No more sleepless nights..

Well a lot less anyway I hope if you read on. Many of you will, I hope, have read my first blog about leaving behind a stressful career in the law to pursue one which I would enjoy – personal training.

One of the main symptoms that I suffered from while practicing as a lawyer was lots of sleepless nights, or to give it the yet more anxiety provoking name: insomnia. It was not unusual for me to lay awake until 3 or 4am in the morning, unable to drop off as my brain seemed to kick back into overdrive. Thoughts would endlessly whiz around in my head until the small hours.

I followed the usual advice: no caffeine in the afternoon, a bedtime routine of hot baths, lavender oil, no electronic devices an hour before bed, counting sheep – the usual stuff, but to no avail.  There is a lot of advice out there about how to approach sleep problems, worth reading if only to reassure yourself that you are not suffering alone. Sound familiar?

However, I believe nothing is more powerful, or effective, than trying to look at the root cause of your sleeplessness itself. For me it was the anxiety my job was causing, and the inability to switch off from it all. I often lay there worrying what was required from me the following day, and the frustration that I wasn’t going to wake up having had eight hours of sleep and feeling refreshed to tackle it all.

I wanted to perform at my best, but hated the fact I couldn’t control something as simple as falling asleep. I am not suggesting everyone with a sleep problem needs to quit their job, only that if you too find the usual “hot bath” advice doesn’t work for you here are my top three tips for you to try:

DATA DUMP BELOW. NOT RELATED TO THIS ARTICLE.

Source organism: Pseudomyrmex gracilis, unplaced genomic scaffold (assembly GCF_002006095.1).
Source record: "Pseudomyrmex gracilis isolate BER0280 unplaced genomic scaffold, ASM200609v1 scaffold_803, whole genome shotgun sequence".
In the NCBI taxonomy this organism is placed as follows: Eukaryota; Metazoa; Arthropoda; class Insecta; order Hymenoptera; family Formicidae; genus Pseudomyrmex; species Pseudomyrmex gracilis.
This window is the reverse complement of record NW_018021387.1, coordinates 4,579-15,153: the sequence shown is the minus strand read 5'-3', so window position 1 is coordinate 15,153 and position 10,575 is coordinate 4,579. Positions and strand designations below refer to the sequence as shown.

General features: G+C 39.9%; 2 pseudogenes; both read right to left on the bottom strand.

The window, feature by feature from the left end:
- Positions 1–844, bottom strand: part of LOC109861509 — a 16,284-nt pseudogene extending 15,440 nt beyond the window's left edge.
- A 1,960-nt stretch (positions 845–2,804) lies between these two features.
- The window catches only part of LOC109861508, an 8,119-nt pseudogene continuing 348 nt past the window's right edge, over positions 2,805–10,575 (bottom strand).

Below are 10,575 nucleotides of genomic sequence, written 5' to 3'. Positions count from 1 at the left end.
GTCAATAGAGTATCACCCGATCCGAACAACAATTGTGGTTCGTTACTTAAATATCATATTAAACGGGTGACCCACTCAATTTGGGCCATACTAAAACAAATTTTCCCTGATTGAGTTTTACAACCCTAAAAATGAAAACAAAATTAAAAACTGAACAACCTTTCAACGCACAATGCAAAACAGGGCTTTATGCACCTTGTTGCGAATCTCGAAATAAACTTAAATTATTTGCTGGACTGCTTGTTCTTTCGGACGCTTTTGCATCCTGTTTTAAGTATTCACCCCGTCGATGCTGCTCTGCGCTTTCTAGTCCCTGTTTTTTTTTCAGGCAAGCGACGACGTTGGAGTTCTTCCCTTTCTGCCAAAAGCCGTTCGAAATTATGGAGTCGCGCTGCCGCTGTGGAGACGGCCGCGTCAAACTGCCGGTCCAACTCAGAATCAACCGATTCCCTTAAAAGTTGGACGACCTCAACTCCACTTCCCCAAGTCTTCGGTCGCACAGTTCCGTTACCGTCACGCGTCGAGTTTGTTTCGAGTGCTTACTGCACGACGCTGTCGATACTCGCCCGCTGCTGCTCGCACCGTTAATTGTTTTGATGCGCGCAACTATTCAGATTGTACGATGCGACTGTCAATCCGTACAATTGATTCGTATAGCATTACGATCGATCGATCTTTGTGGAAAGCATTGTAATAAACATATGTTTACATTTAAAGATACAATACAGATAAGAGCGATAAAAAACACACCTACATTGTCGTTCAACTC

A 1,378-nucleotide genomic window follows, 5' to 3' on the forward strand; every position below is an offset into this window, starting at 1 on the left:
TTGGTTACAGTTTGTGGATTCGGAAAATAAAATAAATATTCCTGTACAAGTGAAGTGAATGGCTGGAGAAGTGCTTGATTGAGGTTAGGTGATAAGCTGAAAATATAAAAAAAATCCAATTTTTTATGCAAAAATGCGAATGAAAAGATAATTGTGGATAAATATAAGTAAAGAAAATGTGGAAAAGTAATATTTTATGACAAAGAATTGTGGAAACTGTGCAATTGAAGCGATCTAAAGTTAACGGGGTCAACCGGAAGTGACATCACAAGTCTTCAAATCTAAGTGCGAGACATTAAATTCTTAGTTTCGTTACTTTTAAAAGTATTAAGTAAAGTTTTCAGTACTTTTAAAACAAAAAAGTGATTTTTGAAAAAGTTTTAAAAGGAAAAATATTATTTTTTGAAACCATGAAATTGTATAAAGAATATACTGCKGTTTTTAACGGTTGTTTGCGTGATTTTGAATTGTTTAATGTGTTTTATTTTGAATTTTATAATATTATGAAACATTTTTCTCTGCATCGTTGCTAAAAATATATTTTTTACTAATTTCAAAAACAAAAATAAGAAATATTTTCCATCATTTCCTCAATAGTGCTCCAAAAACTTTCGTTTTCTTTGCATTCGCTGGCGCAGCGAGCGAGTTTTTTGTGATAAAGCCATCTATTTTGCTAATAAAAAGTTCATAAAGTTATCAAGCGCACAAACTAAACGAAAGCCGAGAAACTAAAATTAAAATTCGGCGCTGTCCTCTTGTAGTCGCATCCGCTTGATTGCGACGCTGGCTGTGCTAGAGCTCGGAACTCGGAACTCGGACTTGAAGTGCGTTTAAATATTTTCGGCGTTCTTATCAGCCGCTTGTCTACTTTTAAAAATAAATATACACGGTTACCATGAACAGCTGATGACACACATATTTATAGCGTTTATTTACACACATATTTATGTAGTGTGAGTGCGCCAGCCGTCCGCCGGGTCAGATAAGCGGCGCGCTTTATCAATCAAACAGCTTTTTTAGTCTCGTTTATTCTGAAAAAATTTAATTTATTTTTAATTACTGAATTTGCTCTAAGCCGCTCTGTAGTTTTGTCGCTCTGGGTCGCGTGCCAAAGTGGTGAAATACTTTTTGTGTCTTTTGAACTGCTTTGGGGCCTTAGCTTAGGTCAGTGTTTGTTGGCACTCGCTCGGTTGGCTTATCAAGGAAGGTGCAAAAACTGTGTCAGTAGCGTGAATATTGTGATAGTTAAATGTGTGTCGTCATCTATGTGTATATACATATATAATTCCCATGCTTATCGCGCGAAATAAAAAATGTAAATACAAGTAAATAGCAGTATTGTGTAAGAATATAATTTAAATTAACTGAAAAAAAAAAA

• Go to bed and get up at the same time each day, even if you have slept poorly or feel you need to catch up on sleep. Only allow yourself a one hour lie in at weekends, if at all. This helps keep your circadian rhythms steady and your body clock regular – do not underestimate the importance of this.
  • Write a worry list. Get your anxieties out of your head before you go to bed by scribbling down a list of anything that is bothering you, and anything you need to do the next day. It doesn’t even need to make total sense, just scribble!
  • Keep your bedroom cool, around 16-17degrees. Your body temperature cools when you fall asleep and artificially triggering this cooling can help you to nod off. This is especially important if you suffer from hormone problems as imbalances can inhibit the sleep hormone melatonin from being produced. If you like to wrap up warm in the evenings, take a few layers off before getting under the covers to start the cooling process.

Please do feel free to share your own experiences along with any helpful advice in the comments section below, or if you have any questions for me ask away.

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